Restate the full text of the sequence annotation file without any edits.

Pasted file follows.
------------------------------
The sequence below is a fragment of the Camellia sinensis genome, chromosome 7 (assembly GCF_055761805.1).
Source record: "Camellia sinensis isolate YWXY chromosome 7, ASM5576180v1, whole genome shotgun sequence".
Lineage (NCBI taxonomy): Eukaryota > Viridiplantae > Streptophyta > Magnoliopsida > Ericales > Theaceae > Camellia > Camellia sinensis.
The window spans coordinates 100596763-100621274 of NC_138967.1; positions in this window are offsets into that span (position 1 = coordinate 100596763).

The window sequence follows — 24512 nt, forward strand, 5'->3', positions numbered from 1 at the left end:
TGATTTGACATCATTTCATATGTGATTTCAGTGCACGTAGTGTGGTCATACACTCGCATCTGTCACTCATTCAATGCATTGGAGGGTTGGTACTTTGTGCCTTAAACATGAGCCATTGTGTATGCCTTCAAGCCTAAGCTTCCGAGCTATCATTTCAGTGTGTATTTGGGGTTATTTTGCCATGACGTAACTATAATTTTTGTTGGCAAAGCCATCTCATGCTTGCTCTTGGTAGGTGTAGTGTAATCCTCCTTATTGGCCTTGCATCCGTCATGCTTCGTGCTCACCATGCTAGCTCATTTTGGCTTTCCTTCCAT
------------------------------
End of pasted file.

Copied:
The sequence below is a fragment of the Camellia sinensis genome, chromosome 7 (assembly GCF_055761805.1).
Source record: "Camellia sinensis isolate YWXY chromosome 7, ASM5576180v1, whole genome shotgun sequence".
Lineage (NCBI taxonomy): Eukaryota > Viridiplantae > Streptophyta > Magnoliopsida > Ericales > Theaceae > Camellia > Camellia sinensis.
The window spans coordinates 100596763-100621274 of NC_138967.1; positions in this window are offsets into that span (position 1 = coordinate 100596763).

The window sequence follows — 24512 nt, forward strand, 5'->3', positions numbered from 1 at the left end:
TGATTTGACATCATTTCATATGTGATTTCAGTGCACGTAGTGTGGTCATACACTCGCATCTGTCACTCATTCAATGCATTGGAGGGTTGGTACTTTGTGCCTTAAACATGAGCCATTGTGTATGCCTTCAAGCCTAAGCTTCCGAGCTATCATTTCAGTGTGTATTTGGGGTTATTTTGCCATGACGTAACTATAATTTTTGTTGGCAAAGCCATCTCATGCTTGCTCTTGGTAGGTGTAGTGTAATCCTCCTTATTGGCCTTGCATCCGTCATGCTTCGTGCTCACCATGCTAGCTCATTTTGGCTTTCCTTCCAT